The Decline of PKK and the Viability of a One-state Solution in Turkey

Matthew Kocher

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Prior to the 1990s, most regional experts insisted that only a negotiated settlement could provide a solution to "the Kurdish problem" in Turkey. It was widely assumed that the uncompromising stance of the government would result in a radicalization of the Kurdish population, which would further fuel violence. This has not happened. In the late 1990s, the Turkish state defeated the insurgent organization PKK militarily, without making any important concessions to Kurdish nationalism. This article analyzes the effect of Turkey's hard-line policy on Kurdish politics. First, it is argued that PKK's collapse resulted from strategic factors and had little to do with popular support. Second, the article contends that the radicalization of Turkish Kurds in the 1990s was overstated. The median Kurdish voter probably supported center-right Turkish political parties. Intra-ethnic and cross-cutting political cleavages explain why polarization has not been the overwhelming trajectory of recent Kurdish politics in Turkey.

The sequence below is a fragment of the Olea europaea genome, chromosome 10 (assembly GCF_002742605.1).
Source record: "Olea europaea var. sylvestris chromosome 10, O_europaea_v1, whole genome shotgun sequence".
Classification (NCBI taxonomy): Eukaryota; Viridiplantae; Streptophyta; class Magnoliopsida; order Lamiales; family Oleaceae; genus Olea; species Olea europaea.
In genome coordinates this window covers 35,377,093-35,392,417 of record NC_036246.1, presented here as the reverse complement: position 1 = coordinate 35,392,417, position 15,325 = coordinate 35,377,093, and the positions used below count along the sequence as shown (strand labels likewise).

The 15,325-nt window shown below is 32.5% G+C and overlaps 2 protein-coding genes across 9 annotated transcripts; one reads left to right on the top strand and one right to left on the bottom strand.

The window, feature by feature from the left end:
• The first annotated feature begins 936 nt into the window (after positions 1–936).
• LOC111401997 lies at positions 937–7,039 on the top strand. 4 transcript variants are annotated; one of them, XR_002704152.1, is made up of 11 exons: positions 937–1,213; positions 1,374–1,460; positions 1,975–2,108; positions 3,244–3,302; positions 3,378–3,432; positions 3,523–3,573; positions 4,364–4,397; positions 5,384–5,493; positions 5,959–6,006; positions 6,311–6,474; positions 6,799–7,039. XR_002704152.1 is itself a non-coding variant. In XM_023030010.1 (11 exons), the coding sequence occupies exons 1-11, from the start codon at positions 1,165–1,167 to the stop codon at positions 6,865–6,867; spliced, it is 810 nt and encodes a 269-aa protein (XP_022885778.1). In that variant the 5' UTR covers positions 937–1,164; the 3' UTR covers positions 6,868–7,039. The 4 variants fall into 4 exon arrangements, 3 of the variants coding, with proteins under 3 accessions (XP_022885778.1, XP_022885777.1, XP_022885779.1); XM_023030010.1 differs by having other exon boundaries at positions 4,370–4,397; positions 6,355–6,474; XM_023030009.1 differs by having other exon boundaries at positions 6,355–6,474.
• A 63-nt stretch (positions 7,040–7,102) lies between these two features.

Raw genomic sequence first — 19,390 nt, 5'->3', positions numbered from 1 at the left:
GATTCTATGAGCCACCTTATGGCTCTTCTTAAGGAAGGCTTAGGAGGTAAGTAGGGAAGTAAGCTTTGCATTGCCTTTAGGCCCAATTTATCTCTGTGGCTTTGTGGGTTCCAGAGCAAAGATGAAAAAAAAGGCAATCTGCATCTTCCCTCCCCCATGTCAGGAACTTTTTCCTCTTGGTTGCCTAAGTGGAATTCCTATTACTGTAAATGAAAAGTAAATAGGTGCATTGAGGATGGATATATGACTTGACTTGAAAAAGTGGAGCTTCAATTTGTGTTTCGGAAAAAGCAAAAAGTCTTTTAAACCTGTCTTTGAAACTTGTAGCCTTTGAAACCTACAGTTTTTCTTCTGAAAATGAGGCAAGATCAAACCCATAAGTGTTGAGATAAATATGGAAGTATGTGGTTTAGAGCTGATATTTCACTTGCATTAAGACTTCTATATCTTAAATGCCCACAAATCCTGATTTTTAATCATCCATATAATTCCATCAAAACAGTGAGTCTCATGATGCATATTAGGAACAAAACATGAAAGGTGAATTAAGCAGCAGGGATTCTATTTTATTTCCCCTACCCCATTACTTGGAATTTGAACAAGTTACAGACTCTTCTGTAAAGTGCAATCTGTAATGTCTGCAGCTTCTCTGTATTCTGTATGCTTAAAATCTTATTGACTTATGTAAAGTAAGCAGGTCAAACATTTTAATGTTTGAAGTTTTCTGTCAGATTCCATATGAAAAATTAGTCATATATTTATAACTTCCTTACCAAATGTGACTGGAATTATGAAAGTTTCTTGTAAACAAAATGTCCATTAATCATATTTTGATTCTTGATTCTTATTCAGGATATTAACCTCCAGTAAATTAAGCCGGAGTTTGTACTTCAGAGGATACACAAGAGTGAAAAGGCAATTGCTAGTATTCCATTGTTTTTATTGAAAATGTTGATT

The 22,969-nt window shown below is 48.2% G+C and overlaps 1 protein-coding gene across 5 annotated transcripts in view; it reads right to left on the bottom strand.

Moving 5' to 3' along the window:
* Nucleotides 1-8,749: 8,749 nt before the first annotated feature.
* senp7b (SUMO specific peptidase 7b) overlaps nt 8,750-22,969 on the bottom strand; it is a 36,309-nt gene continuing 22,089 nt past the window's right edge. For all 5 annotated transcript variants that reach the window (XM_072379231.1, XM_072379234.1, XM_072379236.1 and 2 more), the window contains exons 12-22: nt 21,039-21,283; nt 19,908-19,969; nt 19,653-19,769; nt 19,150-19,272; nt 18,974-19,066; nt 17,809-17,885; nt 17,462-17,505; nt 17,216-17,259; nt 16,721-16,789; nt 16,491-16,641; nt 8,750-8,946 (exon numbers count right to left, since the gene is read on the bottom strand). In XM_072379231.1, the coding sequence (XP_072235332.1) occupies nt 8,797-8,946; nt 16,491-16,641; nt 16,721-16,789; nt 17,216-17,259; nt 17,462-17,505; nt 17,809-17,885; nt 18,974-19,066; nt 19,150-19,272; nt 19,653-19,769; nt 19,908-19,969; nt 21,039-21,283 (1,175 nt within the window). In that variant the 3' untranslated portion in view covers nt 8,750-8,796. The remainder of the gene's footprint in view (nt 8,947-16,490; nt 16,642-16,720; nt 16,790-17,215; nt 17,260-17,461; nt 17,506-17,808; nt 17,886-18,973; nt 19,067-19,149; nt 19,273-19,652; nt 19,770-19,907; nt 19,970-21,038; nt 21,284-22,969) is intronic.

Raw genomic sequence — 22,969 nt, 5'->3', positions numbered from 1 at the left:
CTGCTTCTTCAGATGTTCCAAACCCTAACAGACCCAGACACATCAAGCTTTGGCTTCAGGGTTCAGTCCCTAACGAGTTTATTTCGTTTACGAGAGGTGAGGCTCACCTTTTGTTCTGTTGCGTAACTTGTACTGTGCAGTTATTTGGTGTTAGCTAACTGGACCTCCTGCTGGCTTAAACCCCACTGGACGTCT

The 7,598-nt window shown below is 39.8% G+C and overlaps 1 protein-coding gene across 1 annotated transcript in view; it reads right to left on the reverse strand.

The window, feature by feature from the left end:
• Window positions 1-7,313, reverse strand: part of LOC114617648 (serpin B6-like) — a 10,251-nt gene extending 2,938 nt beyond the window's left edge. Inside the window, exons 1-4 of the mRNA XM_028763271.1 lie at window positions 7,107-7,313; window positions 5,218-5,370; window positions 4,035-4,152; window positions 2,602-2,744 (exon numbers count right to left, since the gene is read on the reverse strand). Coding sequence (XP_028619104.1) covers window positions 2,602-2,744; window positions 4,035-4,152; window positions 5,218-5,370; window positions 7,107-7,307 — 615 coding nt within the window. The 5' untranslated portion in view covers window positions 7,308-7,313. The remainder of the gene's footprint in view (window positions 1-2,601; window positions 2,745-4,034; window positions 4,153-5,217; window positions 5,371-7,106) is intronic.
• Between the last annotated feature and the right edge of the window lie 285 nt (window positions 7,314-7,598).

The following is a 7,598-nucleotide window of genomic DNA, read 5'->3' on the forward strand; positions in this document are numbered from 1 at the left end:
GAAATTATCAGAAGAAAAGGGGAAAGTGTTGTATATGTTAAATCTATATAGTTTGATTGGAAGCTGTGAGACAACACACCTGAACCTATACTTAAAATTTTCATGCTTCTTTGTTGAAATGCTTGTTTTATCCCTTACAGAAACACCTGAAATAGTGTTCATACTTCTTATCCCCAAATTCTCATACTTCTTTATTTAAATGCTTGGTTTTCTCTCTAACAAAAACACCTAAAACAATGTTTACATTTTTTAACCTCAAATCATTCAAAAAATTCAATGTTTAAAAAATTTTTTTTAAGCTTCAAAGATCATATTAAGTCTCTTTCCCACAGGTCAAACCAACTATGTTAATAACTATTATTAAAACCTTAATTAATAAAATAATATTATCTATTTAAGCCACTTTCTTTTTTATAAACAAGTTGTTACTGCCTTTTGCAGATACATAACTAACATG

Suggested bibliographic reference for this article:

Kocher, Matthew. The Decline of PKK and the Viability of a One-state Solution in Turkey. IJMS: International Journal on Multicultural Societies. 2002, vol. 4, no.1, pp. 128-147. UNESCO. ISSN 1817-4574.

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